Should the WTO say Biden’s inflation law is in breach of WTO rules, as it did with the Section 301 tariffs against China, which are still in place, either the White House does what it has been doing with them and ignore Geneva, or they scrap the EV rule altogether.  Given that Biden has not yet removed the Section 301 tariffs, despite enormous pressure to do so, it is likely that the White House will not want to give up on its North American-centric EV tax credit policy.

That tax credit is designed to make it more attractive to manufacture EVs in the U.S. (as well as Mexico and Canada). Worth noting, some half dozen U.S.-based EV start-ups have been created over the last three years alone. Rivian, with its attractive new trucks, has invested heavily in this space and gearing up for mass production.  Lucid Motors built an EV assembly plant in Arizona.

Tesla American

Thinking Beyond the EV Tax Credit

A straightforward fix to all of this is to renegotiate the U.S. tariff schedule in the WTO. Unless the U.S. wants to continually face floods of imported cars, then we need higher tariffs than the 2.5% tariff we currently offer every WTO member except China. Europe charges 10% on cars.

The WTO allows countries to have high tariffs. India’s average WTO-bound tariff rate is just over 50%. It really boils down to political will in Congress, which sees low tariffs as the symbol of free trade.

Last month, CPA trade counsel Charles Benoit warned in a long report about the inflation law’s impact on the new auto market that Europe and Asia weren’t going to accept it without a fight, and that we “looked like jerks” to Korea. The solution, he says, is to raise our tariffs at the WTO so that we can better manage trade volumes. This is preferable to agreeing to rules and then promptly violating them.

Korea accommodated our rules-based trade requests to ease up on their sovereign prerogative to manage environmental and safety standards for cars. We didn’t get the outcome we’d hoped, so now we just blew up the deal, stripping their EV exports of the $7,500 credit and denying them in the future while extending them to North American assembly. Officials in Korea’s Ministry of Trade are surely, rightfully, indignant.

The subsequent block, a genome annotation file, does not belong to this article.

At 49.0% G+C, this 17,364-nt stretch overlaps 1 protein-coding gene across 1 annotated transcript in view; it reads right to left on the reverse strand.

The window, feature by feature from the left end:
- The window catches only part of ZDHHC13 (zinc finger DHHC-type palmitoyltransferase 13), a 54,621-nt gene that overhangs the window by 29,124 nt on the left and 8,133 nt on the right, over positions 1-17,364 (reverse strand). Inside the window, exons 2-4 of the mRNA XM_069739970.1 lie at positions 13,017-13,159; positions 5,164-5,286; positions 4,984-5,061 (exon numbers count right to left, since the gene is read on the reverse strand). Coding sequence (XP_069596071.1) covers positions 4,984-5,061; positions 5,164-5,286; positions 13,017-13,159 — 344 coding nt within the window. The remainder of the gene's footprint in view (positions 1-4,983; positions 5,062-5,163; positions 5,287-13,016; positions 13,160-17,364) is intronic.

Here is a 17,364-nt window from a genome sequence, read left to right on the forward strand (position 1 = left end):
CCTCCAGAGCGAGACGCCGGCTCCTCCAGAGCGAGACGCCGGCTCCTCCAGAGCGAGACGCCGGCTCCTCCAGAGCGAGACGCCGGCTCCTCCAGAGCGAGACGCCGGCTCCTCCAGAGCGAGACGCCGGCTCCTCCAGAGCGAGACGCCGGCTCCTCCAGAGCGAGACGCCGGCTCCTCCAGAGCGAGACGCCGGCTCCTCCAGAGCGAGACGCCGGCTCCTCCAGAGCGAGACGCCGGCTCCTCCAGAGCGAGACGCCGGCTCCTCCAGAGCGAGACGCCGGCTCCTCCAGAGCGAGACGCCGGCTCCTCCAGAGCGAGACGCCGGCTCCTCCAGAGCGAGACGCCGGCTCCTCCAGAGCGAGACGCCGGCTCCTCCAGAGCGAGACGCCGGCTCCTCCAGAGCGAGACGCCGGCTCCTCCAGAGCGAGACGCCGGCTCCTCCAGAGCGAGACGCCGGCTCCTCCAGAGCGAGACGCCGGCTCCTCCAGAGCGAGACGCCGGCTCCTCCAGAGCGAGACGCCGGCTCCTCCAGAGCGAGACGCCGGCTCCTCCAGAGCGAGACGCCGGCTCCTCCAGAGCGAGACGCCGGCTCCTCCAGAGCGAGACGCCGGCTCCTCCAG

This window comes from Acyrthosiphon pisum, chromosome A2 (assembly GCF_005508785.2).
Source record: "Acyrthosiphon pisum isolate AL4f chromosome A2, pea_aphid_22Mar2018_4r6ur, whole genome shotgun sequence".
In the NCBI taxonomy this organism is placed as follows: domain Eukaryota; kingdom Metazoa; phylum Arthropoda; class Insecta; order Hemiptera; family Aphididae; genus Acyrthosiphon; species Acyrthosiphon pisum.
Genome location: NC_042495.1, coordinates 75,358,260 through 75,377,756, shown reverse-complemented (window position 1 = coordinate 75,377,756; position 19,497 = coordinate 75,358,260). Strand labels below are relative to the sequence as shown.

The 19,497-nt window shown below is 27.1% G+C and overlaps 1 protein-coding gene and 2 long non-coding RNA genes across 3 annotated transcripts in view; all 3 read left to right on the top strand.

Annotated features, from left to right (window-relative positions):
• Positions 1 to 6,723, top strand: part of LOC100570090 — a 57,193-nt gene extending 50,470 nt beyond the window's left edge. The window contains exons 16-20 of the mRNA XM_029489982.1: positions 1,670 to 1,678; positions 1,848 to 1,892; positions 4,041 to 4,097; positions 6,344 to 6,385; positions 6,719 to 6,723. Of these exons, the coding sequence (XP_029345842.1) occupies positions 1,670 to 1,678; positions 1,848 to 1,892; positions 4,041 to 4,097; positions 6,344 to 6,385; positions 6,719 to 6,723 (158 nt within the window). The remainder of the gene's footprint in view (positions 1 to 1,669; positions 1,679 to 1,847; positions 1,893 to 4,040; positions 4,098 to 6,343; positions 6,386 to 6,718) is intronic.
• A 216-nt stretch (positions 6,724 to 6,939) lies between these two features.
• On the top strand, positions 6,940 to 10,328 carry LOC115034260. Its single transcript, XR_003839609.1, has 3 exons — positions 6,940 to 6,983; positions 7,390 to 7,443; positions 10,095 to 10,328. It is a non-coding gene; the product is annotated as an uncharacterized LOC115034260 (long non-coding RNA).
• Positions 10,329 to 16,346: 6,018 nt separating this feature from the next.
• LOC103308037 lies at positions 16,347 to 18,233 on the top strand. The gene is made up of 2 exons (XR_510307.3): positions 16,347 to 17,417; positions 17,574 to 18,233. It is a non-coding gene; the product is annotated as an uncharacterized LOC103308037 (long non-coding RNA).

When we signed the U.S.-Korea Free Trade Agreement in 2007, the perception was that U.S.-made cars did not sell well in Korea due to their taxes on engine size. In that trade agreement’s National Treatment chapter, the U.S. trade negotiators wrote in a unilateral obligation on Korea to ease up on their engine displacement taxes. That didn’t work.  Dissatisfied, the Trump Administration acted to preserve our 25% tariff on trucks until 2041 to limit further damage. In the renegotiation, we took an important first baby step to pivot towards managed trade: Korea promised that at least 50,000 U.S.-made vehicles annually could skip Korean safety standards and use American standards instead. That renegotiation included a further loosening of Korean environmental regulations in the hopes of accommodating more U.S. exports.

None of this worked. U.S. car imports from Korea in 2021 were 831,090 units while U.S. car exports to Korea in 2021 were 77,515 units.

With managed trade, the burgeoning EV market here avoids this mess of constantly having to contend with subsidies and other regulations abroad that often act as either an export subsidy for the foreign producer or a non-tariff barrier.

If the U.S. set expectations on EV import volumes like steel, there would be fewer auto disputes. This is the rule in its simplest form: you get 50,000 vehicles tariff-free each way. If you want to send more, this is the tariff.

“Both countries’ automakers could discover that there’s a viable market for their product, and then make the investments necessary to supply the other country’s market from within it,” Benoit said. “We get all the benefits of competition, without the downsides of hollowing out our domestic base.”